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2012 European fixed income ETF flows overshadow equity as investors deliberate on Euro zone direction

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Equity markets continued to discount increasing uncertainty during May, largely driven by the Euro zone crisis but also fuelled by news that potentially cast doubt on the strength of the US economic recovery, according to Dutesche Bank’s latest European ETF Market Monthly Monotor.

In Europe, pressure on the region’s financially weakest countries continued to gather pace, highlighting increasing questions about how to best address Euro zone governance changes that can lead to more stable fiscal management across the single currency area.

Equity markets declined across the board over the month of May, while volatility has risen significantly. EuroStoxx50 fell by 6.7% in May, wiping out all of its 2012 gains and finishing down 6.1% YTD. Germany’s DAX lost 7.4% over this month but it still managed to stay in positive territory for the year, registering a YTD increase of 6.2%. At the same time, equity market volatility continued to rise with the VSTOXX – an index measuring Euro zone equity market volatility as measured by EuroStoxx 50 index options implied volatility – rising by close to a third (29.7%) in May.

The Euro zone storm began to gather pace – once more – in early May as elections in Greece on May 6th failed to produce a stable government. The country’s inability to generate a clear commitment towards continuing to support bailout terms continued to raise investor concerns about the impact of a possible disorderly default. At the same time, at the end of May Spain, the Euro zone’s 4th biggest economy, came under increased pressure to recapitalize its banking sector as well as continue towards reforms to modernise its economy. These latest developments came on the back of a number of measures taken by Euro zone countries that have so far failed to ease concerns about the single currency zone’s ability to effectively manage its collective finances.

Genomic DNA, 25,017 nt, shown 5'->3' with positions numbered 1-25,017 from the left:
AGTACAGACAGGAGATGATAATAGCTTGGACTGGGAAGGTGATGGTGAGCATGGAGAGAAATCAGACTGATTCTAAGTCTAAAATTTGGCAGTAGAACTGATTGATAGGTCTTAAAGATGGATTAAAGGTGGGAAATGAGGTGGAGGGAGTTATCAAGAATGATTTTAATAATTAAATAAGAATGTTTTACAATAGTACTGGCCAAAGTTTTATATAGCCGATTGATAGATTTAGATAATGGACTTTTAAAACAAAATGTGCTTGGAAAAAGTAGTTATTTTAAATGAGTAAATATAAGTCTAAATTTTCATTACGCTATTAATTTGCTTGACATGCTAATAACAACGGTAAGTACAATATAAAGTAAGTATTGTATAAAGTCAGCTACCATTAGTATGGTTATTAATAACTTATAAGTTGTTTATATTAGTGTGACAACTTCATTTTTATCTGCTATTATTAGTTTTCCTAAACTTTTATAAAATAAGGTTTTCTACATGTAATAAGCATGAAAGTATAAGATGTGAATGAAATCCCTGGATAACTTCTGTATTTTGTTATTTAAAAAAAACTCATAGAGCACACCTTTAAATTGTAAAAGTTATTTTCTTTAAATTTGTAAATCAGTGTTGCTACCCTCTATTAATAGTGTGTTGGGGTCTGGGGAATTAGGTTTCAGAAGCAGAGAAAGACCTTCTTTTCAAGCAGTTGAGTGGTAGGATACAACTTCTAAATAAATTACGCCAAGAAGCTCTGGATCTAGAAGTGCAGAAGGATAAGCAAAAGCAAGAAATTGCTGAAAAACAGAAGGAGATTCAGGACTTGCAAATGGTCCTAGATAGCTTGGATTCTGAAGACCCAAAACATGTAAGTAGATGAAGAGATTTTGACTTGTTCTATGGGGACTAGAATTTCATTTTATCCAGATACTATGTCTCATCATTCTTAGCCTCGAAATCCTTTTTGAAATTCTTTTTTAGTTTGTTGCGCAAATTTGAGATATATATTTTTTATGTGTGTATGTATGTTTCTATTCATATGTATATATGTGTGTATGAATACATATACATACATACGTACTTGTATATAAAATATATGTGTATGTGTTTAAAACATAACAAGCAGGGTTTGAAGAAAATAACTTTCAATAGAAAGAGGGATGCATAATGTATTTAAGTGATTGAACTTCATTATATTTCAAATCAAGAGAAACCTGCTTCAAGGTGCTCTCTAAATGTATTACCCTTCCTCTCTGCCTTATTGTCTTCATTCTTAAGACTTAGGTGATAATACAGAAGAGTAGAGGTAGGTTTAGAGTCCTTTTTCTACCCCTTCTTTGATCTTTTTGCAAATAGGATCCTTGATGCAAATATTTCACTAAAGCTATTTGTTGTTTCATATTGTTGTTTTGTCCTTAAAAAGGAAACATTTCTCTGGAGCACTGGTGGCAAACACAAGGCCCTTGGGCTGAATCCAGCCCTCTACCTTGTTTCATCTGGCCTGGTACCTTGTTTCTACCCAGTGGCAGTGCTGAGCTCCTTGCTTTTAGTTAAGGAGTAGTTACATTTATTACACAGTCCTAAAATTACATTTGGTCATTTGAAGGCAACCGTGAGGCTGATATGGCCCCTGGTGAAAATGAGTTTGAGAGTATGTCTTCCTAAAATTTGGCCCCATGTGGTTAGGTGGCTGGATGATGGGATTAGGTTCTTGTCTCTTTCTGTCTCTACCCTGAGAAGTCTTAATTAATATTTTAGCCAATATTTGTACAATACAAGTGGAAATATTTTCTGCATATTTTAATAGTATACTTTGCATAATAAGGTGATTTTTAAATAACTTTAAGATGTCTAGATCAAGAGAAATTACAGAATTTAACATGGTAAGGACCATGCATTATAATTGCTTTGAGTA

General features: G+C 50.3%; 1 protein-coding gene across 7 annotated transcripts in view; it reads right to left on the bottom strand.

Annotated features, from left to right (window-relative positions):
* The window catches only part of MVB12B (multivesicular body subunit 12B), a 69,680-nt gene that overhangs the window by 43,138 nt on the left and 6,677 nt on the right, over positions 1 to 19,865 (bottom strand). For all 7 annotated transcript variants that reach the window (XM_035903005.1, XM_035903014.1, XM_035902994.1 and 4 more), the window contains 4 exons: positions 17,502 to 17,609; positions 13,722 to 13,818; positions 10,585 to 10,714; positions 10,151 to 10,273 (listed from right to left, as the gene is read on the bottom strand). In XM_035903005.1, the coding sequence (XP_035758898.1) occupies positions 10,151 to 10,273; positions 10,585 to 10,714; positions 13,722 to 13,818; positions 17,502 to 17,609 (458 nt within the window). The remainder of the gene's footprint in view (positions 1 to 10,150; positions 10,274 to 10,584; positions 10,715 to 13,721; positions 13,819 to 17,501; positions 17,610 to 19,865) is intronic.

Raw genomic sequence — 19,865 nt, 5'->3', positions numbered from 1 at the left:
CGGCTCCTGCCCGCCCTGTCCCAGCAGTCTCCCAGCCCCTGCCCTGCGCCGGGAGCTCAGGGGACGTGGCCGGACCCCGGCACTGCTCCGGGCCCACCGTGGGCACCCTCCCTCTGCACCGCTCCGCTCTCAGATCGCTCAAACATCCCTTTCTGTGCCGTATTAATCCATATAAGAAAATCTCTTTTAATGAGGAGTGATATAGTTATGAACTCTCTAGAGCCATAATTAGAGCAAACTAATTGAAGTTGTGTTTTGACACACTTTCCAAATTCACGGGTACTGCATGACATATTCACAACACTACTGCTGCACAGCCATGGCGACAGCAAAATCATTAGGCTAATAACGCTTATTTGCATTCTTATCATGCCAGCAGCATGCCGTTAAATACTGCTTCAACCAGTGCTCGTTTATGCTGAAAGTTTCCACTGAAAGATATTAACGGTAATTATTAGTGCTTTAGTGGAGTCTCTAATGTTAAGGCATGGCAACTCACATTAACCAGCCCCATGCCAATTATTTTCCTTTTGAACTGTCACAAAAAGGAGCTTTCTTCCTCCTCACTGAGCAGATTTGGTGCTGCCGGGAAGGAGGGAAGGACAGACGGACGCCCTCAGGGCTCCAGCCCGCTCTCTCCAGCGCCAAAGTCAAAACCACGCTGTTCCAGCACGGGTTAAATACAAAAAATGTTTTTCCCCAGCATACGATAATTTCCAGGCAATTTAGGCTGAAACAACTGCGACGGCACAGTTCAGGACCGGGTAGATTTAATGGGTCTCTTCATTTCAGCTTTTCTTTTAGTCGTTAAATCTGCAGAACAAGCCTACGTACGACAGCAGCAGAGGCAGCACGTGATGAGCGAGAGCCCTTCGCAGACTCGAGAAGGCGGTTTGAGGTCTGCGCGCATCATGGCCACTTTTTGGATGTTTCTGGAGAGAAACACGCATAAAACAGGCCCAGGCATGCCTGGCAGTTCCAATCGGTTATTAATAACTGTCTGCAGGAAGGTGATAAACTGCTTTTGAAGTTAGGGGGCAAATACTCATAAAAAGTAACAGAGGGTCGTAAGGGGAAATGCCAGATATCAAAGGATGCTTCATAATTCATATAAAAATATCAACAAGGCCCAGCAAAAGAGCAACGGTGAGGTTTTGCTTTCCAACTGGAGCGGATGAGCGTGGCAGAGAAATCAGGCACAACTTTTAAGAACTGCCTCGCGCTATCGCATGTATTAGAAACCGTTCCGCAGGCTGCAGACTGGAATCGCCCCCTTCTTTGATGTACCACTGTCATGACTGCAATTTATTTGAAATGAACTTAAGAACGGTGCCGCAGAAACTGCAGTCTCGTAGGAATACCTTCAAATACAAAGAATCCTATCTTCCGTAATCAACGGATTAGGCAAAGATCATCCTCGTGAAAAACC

It has now become clear that with each set of measures taken by European leaders over the better part of the past three years, the latest of which generated the pledge for a fiscal pact supported in principle by 16 countries back in March 2012, the market follows by questioning the currency zone’s ability to manage its way out of the credit crisis. Balancing austerity and taking decisions to spur growth at a country level has become the most recent criticism. The overarching riddle that European leaders are being faced with is how to form an effective and credible Euro zone fiscal governance mechanism.

That is by no means an easy feat as many of the necessary governance changes are perceived in some member states as ceding sovereignty – both by the continent’s financially strongest as well as weakest – towards a central Euro zone fiscal authority, and could therefore prove unattainable politically. Furthermore, clarifying the role of the European Central Bank as well as the tools at its disposal, remain a challenge.

While contagion concerns from a possible disorderly Greek default remain very material ahead of a second election in Greece on June 17th, the bigger issue that seems to emerge relates to governance changes that the Euro-zone will need to take and how those can impact its ability to enforce economic discipline and manage economic growth effectively over the longer term.

While many opinions exist about the relative strengths and weaknesses of each Euro zone country, the large drop in the DAX over May is pointing to an increasing realisation that fortunes of the stronger and the weaker are intertwined. It remains to be seen if the downward pressure from this convergence can lead to decisive measures that could signal turning a corner, or if political differences embedded in systems that were created in isolation over centuries will show the way back to the past.

At the moment, in the European ETF industry, investors seem to be optimistic that that a solution is still possible, given that we have yet to see any significant outflows which could imply a meltdown of long equity positions. European broad equity indexed ETF outflows totalled EUR1.7 billion YTD, this is equivalent to a 6.8% decline of the relevant ETF assets (EUR25.0 billion as of 31/12/11). Total broad European equity ETF assets are down EUR9.1% YTD, reaching EUR22.7 billion as of the end of May 2012. Similarly, DAX benchmarked ETF outflows for 2012 total EUR341 million YTD, amounting to 1.7% of the DAX benchmarked ETF assets at the beginning of the year (EUR19.6 billion). DAX benchmarked equity ETF assets are up 4.2% since the beginning of the year, reaching EUR20.4 billion as of May month end.

The question that remains unanswered is how long more Europe has to convince markets that there is light at the end of the tunnel and not a train coming from the opposite direction.
 

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